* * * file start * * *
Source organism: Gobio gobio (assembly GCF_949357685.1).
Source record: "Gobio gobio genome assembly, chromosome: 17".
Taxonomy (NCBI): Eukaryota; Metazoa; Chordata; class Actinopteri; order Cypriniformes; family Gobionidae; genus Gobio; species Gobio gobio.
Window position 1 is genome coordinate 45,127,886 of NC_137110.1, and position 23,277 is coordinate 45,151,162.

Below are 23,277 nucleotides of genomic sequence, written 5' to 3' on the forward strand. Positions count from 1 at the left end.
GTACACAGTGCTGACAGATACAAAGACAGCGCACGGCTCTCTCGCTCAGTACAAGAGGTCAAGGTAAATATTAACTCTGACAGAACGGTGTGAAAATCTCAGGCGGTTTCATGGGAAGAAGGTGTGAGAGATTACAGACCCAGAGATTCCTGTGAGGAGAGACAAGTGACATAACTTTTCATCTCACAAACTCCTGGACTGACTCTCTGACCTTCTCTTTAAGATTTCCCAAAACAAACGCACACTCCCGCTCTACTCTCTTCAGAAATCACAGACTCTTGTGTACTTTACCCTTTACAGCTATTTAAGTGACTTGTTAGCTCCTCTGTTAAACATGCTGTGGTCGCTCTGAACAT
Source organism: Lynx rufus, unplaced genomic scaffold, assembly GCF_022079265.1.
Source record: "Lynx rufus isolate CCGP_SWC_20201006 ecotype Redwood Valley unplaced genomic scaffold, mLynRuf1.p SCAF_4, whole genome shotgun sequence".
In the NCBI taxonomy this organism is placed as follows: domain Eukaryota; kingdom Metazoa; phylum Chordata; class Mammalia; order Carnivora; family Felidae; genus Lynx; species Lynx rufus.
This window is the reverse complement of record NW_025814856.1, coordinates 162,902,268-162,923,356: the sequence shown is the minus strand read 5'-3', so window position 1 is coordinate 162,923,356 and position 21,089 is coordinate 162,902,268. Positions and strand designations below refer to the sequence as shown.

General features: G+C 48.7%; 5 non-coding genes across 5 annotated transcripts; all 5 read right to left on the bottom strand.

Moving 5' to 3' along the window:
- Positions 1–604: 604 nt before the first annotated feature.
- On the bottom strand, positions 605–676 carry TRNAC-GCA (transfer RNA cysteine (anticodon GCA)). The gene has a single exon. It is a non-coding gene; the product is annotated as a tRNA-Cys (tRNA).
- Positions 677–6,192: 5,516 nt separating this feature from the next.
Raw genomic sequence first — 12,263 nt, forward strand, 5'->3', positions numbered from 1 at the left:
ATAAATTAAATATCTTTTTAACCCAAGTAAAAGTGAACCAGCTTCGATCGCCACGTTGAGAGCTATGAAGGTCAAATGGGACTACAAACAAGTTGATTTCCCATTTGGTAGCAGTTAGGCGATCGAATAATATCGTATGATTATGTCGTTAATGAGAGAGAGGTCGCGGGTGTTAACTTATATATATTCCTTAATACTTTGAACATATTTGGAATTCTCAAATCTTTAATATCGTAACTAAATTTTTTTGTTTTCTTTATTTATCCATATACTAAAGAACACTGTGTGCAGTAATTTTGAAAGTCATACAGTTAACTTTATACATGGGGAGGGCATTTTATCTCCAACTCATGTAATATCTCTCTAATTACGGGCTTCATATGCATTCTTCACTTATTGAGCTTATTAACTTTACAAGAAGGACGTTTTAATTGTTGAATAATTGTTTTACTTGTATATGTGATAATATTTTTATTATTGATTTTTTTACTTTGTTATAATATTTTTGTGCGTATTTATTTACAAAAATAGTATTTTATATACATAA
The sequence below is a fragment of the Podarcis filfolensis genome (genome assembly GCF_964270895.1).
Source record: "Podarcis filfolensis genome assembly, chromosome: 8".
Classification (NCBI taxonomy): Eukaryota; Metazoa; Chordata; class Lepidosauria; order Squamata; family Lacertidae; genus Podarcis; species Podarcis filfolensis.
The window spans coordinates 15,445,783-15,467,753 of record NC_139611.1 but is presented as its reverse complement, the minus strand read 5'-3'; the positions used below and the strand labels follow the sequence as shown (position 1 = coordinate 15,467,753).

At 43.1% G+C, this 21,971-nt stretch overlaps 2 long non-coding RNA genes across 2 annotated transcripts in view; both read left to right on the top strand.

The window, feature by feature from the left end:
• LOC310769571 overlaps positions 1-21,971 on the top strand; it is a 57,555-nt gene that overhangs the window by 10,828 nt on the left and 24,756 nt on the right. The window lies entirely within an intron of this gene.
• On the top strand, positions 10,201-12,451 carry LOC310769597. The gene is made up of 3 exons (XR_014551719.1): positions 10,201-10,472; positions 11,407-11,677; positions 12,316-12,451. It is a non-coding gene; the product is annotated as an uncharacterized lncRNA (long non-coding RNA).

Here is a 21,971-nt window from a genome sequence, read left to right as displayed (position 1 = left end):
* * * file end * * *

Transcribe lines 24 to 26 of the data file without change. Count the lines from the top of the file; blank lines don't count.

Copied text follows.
• LOC310769571 overlaps positions 1-21,971 on the top strand; it is a 57,555-nt gene that overhangs the window by 10,828 nt on the left and 24,756 nt on the right. The window lies entirely within an intron of this gene.
• On the top strand, positions 10,201-12,451 carry LOC310769597. The gene is made up of 3 exons (XR_014551719.1): positions 10,201-10,472; positions 11,407-11,677; positions 12,316-12,451. It is a non-coding gene; the product is annotated as an uncharacterized lncRNA (long non-coding RNA).

Here is a 21,971-nt window from a genome sequence, read left to right as displayed (position 1 = left end):